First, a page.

Last Tuesday for Boston area commuters, it was terrible day. From crowded bus stops – some had up to 100 people waiting, to major delays on the Red Line, people who rely on the T to get to work were left extremely frustrated. We reached out to Senator Nick Collins – has been working closely with the MBTA to improve the service – in particular bus service – in the neighborhood to find out what’s going on with the plan proposed this past May.
To refresh your memory:
Last spring, the MBTA hosted a community meeting and open house to discuss the bus situation. A new proposed plan to improve buses was presented. The new plan consists of eliminating every other bus stop, making sure our bus stops meet MBTA accessibility guidelines (which currently many do not), building bus shelters, and dedicated express bus lanes so buses can beat the traffic which we all know is a nightmare during rush hour.
Over 100 people attended the meeting and offered feedback, concerns, and ideas. The MBTA took notes and those in attendance were told the feedback would be considered and a decision would be made about the proposed plan. So where does that plan stand? Well…..
Senator Nick Collin’s office reached out to the MBTA to follow up. Here’s what they said in a nutshell:
After May’s meeting about bus service in South Boston, it was clear there was no consensus on a plan. The MBTA has decided to pause what was presented at that meeting, and instead the planning for South Boston routes will be rolled into their system wide bus planning initiative: the Better Buses Program. The Better Buses Plan should be made public early 2019, at which point there will be more public meetings and time for public input. Ideally, that will lead to some consensus and hard action, however at this point there is not a timeline for the specific improvements we saw presented in May.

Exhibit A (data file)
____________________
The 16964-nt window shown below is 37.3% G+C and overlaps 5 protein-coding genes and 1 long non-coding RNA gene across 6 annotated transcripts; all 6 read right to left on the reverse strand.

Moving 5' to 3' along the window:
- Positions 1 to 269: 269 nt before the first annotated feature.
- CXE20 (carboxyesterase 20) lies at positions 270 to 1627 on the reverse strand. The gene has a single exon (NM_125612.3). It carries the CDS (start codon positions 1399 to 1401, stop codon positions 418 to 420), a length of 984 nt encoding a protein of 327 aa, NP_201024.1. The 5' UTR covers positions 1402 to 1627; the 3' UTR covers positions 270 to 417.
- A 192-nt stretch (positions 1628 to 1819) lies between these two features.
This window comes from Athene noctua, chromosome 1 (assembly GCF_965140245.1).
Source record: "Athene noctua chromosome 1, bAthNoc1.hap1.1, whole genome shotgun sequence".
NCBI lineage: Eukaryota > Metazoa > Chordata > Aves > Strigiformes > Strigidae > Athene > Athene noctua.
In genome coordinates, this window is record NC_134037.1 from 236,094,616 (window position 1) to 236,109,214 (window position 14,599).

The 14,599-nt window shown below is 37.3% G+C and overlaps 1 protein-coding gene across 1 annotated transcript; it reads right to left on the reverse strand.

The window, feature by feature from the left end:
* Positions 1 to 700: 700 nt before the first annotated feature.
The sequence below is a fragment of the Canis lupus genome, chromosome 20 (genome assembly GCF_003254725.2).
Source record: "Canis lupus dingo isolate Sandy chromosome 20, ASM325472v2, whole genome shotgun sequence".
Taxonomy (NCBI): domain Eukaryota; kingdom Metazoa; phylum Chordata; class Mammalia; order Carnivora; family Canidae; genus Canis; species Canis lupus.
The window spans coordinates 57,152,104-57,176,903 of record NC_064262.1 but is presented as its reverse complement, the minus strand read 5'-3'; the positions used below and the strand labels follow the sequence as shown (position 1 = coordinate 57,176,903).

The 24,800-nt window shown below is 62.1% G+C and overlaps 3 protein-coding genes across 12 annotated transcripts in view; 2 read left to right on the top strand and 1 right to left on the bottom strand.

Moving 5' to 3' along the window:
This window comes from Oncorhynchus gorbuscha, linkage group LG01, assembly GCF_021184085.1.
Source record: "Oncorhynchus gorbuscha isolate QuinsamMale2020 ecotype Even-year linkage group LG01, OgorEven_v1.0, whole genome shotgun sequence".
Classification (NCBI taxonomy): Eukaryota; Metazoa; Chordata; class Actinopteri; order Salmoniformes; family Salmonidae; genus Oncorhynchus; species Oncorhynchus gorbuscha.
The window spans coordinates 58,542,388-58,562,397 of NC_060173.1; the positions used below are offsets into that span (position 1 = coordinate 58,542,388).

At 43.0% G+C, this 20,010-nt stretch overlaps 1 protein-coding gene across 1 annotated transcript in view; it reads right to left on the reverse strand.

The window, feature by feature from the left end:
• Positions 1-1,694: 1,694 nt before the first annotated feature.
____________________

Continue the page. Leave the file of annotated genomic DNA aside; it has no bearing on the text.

Hmmh… so we’re back where we started.
“While I am frustrated with the pace, progress is being made to T service in South Boston. I am also excited to work with the new MBTA General Manager Poftak to prioritize addressing the system’s key issues, especially new forms of revenue,” said Senator Collins. “I have been calling for a new limited stop shuttle to directly connect City Point and South Station, bypassing existing gridlock on Summer Street and advocating that the MBTA secure long term funding sources similar to the MTA’s agreement at Hudson Yards in New York City. Here the MBTA would maximize and capture value of their underutilized assets at sites like Broadway and Cabot Yard. The MBTA could create public access connecting communities, and invest in our transit system for the long term, As the new legislative session begins, I will continue to be an advocate for smart development planning and legislation to ensure that the MBTA tackles both big, system-wide and long term challenges to the system, as well as the smaller, day-to-day service issues to improve reliability, daily service, and make our communities more livable,” said Senator Collins via email.
Last week on social media, Senator Collins also posted a graphic that shows some of the factors aka shit show that’s contributing to gridlock at Summer at L, and the potential bus route to bypass it.
So what do you think? From double-decker buses to express bus lanes, what can cure our MBTA bus blues?